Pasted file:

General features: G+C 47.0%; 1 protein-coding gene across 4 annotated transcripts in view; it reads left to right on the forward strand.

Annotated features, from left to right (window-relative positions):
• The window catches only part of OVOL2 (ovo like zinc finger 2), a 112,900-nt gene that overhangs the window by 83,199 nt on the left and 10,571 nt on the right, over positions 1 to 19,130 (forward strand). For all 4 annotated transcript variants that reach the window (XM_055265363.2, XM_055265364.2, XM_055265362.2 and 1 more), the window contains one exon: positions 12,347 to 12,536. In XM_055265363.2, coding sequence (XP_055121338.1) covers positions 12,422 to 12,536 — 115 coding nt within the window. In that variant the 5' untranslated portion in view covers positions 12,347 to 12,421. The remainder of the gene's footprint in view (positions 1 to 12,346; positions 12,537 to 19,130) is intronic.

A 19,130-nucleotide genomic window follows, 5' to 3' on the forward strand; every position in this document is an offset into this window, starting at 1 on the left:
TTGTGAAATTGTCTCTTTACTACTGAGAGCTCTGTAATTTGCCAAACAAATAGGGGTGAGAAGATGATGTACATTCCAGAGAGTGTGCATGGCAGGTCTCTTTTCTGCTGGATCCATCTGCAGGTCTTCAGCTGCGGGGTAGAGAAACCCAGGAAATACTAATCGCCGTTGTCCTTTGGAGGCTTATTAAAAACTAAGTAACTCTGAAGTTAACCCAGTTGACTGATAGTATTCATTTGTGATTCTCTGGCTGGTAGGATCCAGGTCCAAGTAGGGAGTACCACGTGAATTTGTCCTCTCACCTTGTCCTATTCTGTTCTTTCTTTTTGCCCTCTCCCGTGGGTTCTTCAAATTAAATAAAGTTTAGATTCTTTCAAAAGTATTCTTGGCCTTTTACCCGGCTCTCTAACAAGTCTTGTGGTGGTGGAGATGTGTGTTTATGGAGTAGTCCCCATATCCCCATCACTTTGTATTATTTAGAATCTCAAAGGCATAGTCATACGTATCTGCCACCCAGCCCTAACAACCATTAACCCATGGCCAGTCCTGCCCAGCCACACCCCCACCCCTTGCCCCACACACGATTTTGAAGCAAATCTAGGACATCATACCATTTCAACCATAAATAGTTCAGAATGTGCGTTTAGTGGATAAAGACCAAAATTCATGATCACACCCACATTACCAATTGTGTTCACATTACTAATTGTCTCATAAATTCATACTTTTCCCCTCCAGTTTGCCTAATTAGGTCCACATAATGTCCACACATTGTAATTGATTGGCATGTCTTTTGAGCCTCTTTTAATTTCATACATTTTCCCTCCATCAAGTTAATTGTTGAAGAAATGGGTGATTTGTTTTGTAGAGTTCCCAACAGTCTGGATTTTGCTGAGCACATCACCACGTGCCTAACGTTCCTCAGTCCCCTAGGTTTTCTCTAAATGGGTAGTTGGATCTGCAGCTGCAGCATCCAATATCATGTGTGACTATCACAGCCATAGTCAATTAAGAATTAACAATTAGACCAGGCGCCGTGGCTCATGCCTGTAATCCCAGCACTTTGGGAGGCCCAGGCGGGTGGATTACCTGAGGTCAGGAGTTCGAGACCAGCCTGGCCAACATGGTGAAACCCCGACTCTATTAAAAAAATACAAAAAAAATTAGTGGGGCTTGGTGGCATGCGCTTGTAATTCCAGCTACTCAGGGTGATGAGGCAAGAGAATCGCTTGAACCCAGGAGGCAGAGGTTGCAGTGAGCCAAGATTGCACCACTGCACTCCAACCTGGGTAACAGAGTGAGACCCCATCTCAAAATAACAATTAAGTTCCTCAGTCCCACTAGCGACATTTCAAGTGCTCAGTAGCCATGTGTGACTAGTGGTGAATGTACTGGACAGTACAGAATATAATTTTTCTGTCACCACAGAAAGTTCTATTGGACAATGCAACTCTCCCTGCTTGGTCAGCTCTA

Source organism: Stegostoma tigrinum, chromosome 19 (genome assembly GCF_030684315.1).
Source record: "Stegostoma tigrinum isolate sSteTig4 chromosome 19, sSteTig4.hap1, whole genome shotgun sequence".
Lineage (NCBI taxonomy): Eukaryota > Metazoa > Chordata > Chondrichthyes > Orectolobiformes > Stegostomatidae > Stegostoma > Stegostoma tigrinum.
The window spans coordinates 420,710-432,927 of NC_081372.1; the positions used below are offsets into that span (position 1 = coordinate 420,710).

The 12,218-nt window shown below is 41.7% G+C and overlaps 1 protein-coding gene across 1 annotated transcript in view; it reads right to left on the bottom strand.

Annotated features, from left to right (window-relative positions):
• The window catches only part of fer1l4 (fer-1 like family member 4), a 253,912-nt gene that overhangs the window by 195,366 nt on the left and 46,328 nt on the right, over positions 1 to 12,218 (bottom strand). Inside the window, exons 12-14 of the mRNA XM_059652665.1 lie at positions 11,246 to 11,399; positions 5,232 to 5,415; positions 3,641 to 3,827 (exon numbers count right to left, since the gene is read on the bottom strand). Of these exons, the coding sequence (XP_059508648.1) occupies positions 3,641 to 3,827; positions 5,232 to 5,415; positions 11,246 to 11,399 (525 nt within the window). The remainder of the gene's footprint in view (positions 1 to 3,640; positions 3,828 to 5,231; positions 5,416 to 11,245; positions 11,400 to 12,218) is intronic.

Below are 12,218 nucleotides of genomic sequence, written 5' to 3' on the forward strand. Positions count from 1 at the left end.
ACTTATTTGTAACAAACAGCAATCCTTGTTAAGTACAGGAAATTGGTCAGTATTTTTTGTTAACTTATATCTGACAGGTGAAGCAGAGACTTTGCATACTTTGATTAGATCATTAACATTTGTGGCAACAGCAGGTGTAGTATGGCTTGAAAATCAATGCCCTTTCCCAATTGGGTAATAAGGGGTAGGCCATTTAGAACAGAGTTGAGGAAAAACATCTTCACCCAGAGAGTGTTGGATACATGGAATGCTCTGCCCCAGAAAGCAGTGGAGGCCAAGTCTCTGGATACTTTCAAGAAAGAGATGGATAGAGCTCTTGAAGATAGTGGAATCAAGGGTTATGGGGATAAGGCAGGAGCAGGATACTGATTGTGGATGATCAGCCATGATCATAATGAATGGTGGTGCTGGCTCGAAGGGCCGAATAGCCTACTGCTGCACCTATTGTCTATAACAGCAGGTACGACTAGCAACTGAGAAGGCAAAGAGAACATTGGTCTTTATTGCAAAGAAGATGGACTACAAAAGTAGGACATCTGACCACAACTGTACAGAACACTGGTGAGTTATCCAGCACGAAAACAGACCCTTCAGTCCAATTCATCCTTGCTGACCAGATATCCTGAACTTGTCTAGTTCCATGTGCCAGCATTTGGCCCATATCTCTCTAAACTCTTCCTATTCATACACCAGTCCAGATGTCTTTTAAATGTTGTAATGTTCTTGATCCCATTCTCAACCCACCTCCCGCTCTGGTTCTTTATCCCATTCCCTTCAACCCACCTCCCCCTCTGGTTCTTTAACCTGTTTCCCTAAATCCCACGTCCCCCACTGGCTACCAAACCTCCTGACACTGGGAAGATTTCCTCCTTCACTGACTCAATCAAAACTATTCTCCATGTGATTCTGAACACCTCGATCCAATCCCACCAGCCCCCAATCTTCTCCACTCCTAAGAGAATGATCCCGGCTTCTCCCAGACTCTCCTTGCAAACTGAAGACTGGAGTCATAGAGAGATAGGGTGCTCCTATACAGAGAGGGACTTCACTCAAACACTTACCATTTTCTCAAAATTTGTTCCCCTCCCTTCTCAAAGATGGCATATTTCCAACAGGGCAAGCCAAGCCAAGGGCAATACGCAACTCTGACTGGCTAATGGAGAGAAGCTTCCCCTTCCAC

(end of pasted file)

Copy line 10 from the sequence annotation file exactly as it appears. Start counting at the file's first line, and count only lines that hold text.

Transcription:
The 12,218-nt window shown below is 41.7% G+C and overlaps 1 protein-coding gene across 1 annotated transcript in view; it reads right to left on the bottom strand.